|« Prev||OBJ. III. Jews partook of the Passover.||Next »|
Those in Israel, who made no profession of piety of heart, did according to divine institution partake of the passover; a Jewish sacrament, representing the same things, and a seal of the very same covenant of grace, with the Lord’s supper; and particularly, it would be unreasonable to suppose, that all made a profession of godliness whom God commanded to keep that first passover in Egypt, which the whole congregation were required to keep, and there is no shadow of any such thing as all first making a solemn public profession of those things wherein true piety consists: and so the people in general partook of the passover, from generation to generation; but it would be improbable to suppose, that they all professed a supreme regard to God in their hearts.
Answ. 1. The affair of the Israelites’ participation of the passover, and particularly that first passover in Egypt, is attended with altogether as much difficulty in regard to the qualifications which the objectors themselves suppose requisite in communicants at the Lord’s table, as with regard to those which I insist upon; and if there be any argument in the case, it is fully as strong an argument against their scheme, as mine.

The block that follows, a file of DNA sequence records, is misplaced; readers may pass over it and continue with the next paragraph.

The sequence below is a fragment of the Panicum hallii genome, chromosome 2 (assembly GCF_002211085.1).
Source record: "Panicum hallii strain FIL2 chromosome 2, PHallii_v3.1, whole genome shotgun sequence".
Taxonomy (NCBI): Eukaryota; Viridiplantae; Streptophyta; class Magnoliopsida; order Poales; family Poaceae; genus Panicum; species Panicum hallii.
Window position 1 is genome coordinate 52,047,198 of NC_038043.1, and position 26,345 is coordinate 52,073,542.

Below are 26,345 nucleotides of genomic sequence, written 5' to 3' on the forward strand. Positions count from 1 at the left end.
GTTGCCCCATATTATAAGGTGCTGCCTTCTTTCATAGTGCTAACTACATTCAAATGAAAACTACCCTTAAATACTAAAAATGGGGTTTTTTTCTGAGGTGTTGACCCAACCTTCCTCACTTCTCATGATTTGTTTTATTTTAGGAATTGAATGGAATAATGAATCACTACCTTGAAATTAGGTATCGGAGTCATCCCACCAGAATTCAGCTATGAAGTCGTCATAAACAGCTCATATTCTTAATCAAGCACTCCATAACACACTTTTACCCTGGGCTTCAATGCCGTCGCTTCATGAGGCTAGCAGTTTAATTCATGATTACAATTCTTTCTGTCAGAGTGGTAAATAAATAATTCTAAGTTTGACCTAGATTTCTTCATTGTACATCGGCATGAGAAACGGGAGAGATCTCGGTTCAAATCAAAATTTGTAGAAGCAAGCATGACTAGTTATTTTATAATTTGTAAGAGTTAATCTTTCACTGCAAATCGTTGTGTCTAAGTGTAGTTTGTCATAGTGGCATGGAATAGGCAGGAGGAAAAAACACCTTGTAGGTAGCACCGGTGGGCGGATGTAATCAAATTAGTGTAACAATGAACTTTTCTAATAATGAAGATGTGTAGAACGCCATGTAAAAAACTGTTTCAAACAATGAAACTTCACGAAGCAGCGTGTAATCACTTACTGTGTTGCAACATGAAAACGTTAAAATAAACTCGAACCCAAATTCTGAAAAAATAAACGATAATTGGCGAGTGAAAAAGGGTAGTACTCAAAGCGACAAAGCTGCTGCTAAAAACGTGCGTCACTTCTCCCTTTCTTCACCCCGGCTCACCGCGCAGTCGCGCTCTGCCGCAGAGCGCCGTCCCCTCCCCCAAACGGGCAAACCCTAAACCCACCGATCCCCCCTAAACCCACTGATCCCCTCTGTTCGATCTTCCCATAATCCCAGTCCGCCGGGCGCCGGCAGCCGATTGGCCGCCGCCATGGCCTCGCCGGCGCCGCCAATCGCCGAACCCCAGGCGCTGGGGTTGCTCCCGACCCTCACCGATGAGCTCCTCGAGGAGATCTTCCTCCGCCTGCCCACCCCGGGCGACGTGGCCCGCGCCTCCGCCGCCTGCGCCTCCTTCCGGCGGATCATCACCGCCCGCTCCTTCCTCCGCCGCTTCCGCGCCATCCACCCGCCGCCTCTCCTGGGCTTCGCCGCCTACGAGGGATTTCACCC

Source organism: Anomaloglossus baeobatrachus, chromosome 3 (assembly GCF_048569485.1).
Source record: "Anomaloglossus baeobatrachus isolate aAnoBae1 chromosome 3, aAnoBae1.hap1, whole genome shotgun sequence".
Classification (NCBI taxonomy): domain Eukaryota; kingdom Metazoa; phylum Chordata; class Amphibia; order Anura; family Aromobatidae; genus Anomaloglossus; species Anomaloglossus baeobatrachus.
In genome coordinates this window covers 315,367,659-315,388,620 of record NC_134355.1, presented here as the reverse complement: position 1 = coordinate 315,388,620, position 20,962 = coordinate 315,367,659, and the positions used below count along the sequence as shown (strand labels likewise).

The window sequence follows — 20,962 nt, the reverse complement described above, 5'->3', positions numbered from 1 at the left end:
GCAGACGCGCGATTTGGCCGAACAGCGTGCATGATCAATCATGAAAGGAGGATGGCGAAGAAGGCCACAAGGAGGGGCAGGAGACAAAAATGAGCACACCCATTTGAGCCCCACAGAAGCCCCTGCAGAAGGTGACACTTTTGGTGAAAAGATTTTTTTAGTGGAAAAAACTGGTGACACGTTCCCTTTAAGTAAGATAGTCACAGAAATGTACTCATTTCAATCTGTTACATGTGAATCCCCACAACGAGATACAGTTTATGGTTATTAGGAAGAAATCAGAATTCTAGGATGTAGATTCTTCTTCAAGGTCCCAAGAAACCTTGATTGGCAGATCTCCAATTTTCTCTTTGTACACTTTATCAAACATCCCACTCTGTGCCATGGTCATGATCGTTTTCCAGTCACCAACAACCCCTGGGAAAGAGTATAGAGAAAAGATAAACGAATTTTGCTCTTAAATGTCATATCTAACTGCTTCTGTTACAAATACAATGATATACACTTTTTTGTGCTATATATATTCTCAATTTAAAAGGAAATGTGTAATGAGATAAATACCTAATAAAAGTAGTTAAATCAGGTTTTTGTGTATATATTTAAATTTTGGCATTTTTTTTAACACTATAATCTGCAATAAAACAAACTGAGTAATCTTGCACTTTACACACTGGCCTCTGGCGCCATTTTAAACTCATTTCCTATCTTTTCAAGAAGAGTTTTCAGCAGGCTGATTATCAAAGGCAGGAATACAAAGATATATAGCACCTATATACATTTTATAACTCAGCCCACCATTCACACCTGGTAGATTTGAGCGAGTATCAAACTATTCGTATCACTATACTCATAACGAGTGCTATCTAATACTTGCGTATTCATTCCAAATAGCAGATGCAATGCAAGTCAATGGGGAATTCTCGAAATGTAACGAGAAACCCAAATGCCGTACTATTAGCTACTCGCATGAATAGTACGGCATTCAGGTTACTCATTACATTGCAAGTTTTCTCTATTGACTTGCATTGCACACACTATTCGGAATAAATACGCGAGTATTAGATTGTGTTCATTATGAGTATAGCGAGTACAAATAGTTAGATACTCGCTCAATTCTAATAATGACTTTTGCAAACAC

One thing they insist upon as a requisite qualification for the Lord’s supper, is a public profession of religion as to the essential doctrines of it. But there is no more public profession of this kind, preceding that passover in Egypt, than of a profession of godliness. Here, not to insist on the great doctrines of the fall of man, of our undone state by nature, of the Trinity, of our dependence on the free grace of God for justification, &c. let us take only those two doctrines of a future state of rewards and punishments, and the doctrine of the Messiah to come, that Messiah who was represented in the passover. Is there any more appearance, in sacred story, of the people making a public profession in Egypt of these doctrines, before they partook of the passover, than of their making profession of the love of God? And is there any more probability of the former, than of the latter? Another thing which they on the other side suppose necessary to a due attendance on the Lord’s supper, is, that when any have openly been guilty of gross sins, they should before they come to this sacrament, openly confess and humble themselves for their faults. Now it is evident by many scriptures, that a great part of the children of Israel in Egypt had been guilty of joining with the Egyptians in worshipping their false gods, and had lived in idolatry. But the history in Exodus gives us no account of any public solemn confession of, or humiliation, for this great sin, before they came to the passover. Mr. Stoddard observes, (Appeal, p. 58, 59.) that there was in the church of Israel a way appointed by God for the removal of scandals; men being required in that case to offer up their sacrifices, attended with confession and visible signs of repentance. But where do we read of the people offering up sacrifices in Egypt, attended with confession, for removing the scandal of that most heinous sin of idolatry they had lived in? Or is there any more probability of their publicly professing their repentance and humiliation for their sin, before their celebrating the passover, than of their publicly professing to love God above all? Another thing which they suppose to be requisite in order to admission to the Lord’s table, and about which they would have a particular care to be taken, is, that every person admitted give evidence of a competent knowledge in the doctrines of religion, and none be allowed to partake who are grossly ignorant. Now there is no more appearance of this with regard to the congregation in Egypt, than of a profession of godliness; and it is as difficult to suppose it. There is abundant reason to suppose, that vast numbers in that nation, consisting of more than a million of adult persons, had been brought up in a great degree of ignorance, amidst their slavery in Egypt, where the people seem to have almost forgotten the true God and the true religion. And though pains had been taken by Moses, now for a short season, to instruct the people better; yet it must be considered, it is a very great work, to take a whole nation under such degrees of ignorance and prejudice, and bring every one of them to a competent degree of knowledge in religion; and a greater work still for Moses both thus to instruct them, and also by examination or otherwise, to come to a just satisfaction, that all had indeed attained to such knowledge.